Cao, P, Yuan, CQ, Ma, CY, Yang, Y ORCID: https://orcid.org/0000-0002-4292-627X, Bai, XQ, Wang, XJ, Ren, XY, Xie, H and Yan, XP (2015) Preparation and analysis of a new bioorganic metallic material. RSC Advances, 5 (95). 78030 -78037.

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Abstract

Biofouling on metal surfaces is one of the main reasons for increased ship drag. Many methods have already been used to reduce or remove it with moderate success. In this study, a synthetic peptide has been utilized to react with 304 stainless steel aiming to generate a bioorganic stainless steel using a facile technique. After the reaction, white matter was found on the surface of the treated stainless steel via SEM, whilst the nontreated stainless steel had none. Elemental analysis confirmed that excessive N existed on the surface of the treated samples using an integrated SEM-EDS instrument, implying the presence of peptides binding on the surface of the bioorganic stainless steel. The FTIR spectra showed amide A and II peaks on the surface of the bioorganic stainless steel suggesting that either the peptides grafted onto the steel surface or the polypeptide composition accumulated on the steel samples. XPS analysis of the treated steel demonstrated that there was nitrogen bonding on the surface and it was a chemical bond via a previously unreported chemical interaction. The treated steel has a markedly increased contact angle (water contact angle of 65.7 ± 4.7° for nontreated steel in comparison to treated, 96.4 ± 2.1°), which supported the observation of the wettability change of the surface, i.e. the decrease of the surface energy value after peptide treatment. The changes of the surface parameters (such as, Sa, Sq, Ssk and Sku) of the treated steel by surface analysis were observed.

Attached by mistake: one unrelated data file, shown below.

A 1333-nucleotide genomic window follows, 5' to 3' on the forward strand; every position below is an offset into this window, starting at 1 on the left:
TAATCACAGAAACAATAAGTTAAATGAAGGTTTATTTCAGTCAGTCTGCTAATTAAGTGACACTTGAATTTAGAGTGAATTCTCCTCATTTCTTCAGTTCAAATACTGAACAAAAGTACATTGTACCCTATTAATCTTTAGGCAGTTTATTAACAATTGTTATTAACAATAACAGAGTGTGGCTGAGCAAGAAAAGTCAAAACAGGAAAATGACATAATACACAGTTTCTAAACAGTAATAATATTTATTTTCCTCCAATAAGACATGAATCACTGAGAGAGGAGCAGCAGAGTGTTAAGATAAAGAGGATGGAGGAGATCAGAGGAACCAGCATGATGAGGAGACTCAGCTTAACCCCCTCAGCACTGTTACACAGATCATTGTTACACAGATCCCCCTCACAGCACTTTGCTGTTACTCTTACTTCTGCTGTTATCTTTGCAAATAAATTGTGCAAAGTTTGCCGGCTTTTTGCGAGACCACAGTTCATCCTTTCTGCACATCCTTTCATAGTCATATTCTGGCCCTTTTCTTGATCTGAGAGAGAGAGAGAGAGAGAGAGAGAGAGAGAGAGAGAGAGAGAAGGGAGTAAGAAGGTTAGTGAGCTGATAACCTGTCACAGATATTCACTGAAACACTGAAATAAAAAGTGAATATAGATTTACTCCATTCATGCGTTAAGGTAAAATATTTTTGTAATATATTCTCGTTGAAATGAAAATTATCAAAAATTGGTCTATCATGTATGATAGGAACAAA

Item Type: Article
Subjects: Q Science > QD Chemistry
Divisions: Faculty of Medicine and Health Sciences > Institute for Science and Technology in Medicine
Related URLs:
Depositing User: Symplectic
Date Deposited: 16 May 2016 13:22
Last Modified: 23 Apr 2019 13:12
URI: http://eprints.keele.ac.uk/id/eprint/1722

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